UK issues urgent health warning after potentially lethal meningococcal disease detected

UK issues urgent health warning after potentially lethal meningococcal disease detected

The Foreign Office has issued an urgent health warning after three British travellers were diagnosed with meningococcal disease on their return to the UK.

The warning said 14 cases of the invasive infection have been reported among travellers to Saudi Arabia. Three of the cases have been found in the UK, five in the US, four in France and one each case in Norway and the Netherlands.

Those diagnosed with the infection had returned from the Hajj pilgrimage to Saudi Arabia, according to Travel Health Pro, a website supported by the Foreign Office.

The disease, caused by the bacterium Neisseria meningitidis, can trigger meningitis, an inflammation of the protective membranes covering the brain and the spinal cord.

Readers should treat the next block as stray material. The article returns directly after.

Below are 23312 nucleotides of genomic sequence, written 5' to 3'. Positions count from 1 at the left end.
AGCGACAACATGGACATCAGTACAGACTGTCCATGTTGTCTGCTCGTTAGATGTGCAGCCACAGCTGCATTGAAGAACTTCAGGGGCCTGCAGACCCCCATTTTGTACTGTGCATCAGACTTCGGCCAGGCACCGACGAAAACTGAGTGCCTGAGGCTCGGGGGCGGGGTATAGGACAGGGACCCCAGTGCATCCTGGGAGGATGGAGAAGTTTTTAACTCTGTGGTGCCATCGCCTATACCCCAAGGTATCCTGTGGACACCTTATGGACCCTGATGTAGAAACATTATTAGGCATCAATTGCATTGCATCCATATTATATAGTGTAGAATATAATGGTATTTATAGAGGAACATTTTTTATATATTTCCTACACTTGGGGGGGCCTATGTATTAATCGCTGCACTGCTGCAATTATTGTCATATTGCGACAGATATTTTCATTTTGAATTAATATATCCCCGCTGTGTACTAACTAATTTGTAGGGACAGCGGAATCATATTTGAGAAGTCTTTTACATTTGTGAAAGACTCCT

Meningococcal disease progresses rapidly and can be deadly, with a fatality rate of up to 15 per cent. It is most common in children less than a year old, teenagers, young adults aged 16 to 23, and people 65 and older.

The most common symptoms are fever, headache and stiff neck, although patients also often experience nausea, vomiting, confusion and photophobia, which causes eyes to become more sensitive to light.

The symptoms can be mistaken for a flu-like illness at first, but they quickly become more severe.

The health ministry has offered guidelines to the public to prevent the disease. Preventative measures include wearing masks, washing hands and ensuring the food is fully cooked.

The European Centre for Disease Prevention and Control said the probability of European Hajj pilgrims being infected with communicable diseases was “considered to be low” due to Saudi Arabia’s vaccination requirements and preparedness plans “that address the management of health hazards”.

It, however, noted that the risk of communicable disease outbreaks was highest for respiratory, waterborne, food-borne and vector-borne diseases as with other mass gathering events.